SegWit and Native SegWit (Bech32) -What’s the Difference?
|— Segregated Witness – or SegWit in short – reduced the transaction data’s size to allow for faster transactions, better scalability and decreased fees|
— Native SegWit (bech32) enhanced this even further and includes even lower fees
— Not all exchanges and wallet providers support sending Bitcoin to a Native SegWit address yet, which is why you are presented both options in Ledger Live
— Transactions between all 3 address types are possible.
If you’re feeling bombarded with technical terms? Don’t worry – we’ve got you covered. Read on for an explanation of Segwit and Native SegWit in plain English.
As Ledger users might have noticed, when adding a Bitcoin account in Ledger Live you are presented with two options: a Native SegWit account and a SegWit account. While one can easily tell the difference between a Native SegWit address (starting with “bc1”) and a SegWit address (starting with “3”), we’d like to take a closer look at what this exactly means.
SegWit (P2SH) and Native SegWit (bech32) are not the first address formats to exist for Bitcoin accounts. The very first one was Legacy, where addresses would start with a “1”. As Bitcoin’s price started to take off, the fees paid for each transaction started to look more pricey too. As a matter of fact, the transaction speed was on the slower side as well.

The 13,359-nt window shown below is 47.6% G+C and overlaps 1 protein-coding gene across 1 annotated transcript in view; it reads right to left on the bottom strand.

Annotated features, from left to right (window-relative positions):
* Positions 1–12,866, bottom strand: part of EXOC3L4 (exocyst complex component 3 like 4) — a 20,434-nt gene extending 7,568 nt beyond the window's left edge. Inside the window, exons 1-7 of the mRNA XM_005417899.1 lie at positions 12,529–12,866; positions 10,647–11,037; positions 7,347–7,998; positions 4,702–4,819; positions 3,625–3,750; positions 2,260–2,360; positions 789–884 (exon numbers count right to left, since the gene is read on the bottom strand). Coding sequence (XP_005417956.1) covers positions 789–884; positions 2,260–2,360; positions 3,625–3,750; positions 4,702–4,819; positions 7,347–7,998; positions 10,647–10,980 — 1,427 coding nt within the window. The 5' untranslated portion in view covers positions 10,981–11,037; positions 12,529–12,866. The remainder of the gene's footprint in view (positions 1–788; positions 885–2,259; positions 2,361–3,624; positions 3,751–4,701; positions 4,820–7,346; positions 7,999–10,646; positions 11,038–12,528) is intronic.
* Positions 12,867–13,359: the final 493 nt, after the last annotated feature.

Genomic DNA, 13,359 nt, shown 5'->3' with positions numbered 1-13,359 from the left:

Thus SegWit entered the field
The SegWit (Segregated Witness) proposal was strongly contested at the time – in fact, the initial proposal known as SegWit2X was actually dropped and replaced with what we now know as SegWit. In August 2017, the soft fork implementing SegWit took place. Its adoption has quickly been taken up since and it started becoming the new standard.
So what did SegWit change?
SegWit – also referred to as Wrapped or Nested SegWit – reduced the size of each transaction’s data. It did this by separating certain data of the transaction signature from the transaction. By making transactions lighter in size, more transactions can fit into a single Bitcoin block. This in turn makes the Bitcoin network more scalable and its transactions faster. Even more, it immensely reduces the transaction fees for each Bitcoin transaction! SegWit also enabled second layer scaling solutions, leading to the birth of the Lightning Network.
SegWit vs. Native SegWit
Native SegWit – also known as bech32 – is the latest step in the address formats. It is even more weight-efficient than its predecessor. This means having an even faster transaction speed versus SegWit transactions, better scalability and even lower fees per transaction. To add to this, bech32 has better error-detection and makes addresses lowercase only for better readability. This is why it’s the most popular option… if present.
The only downside of bech32 is that not every major platform supports this address format yet. While transactions between Legacy, SegWit and Native SegWit addresses are fully compatible, there are still quite a few exchanges and wallet providers that don’t support sending BTC to a bc1 address yet. As such, when you add an account on Ledger Live you will be presented with both the possibility of adding a Native SegWit and/or a SegWit address.
So you’re into crypto, and you like the nuts and bolts? We have just the thing for you! Check out our School of Block episode on blockchain use cases.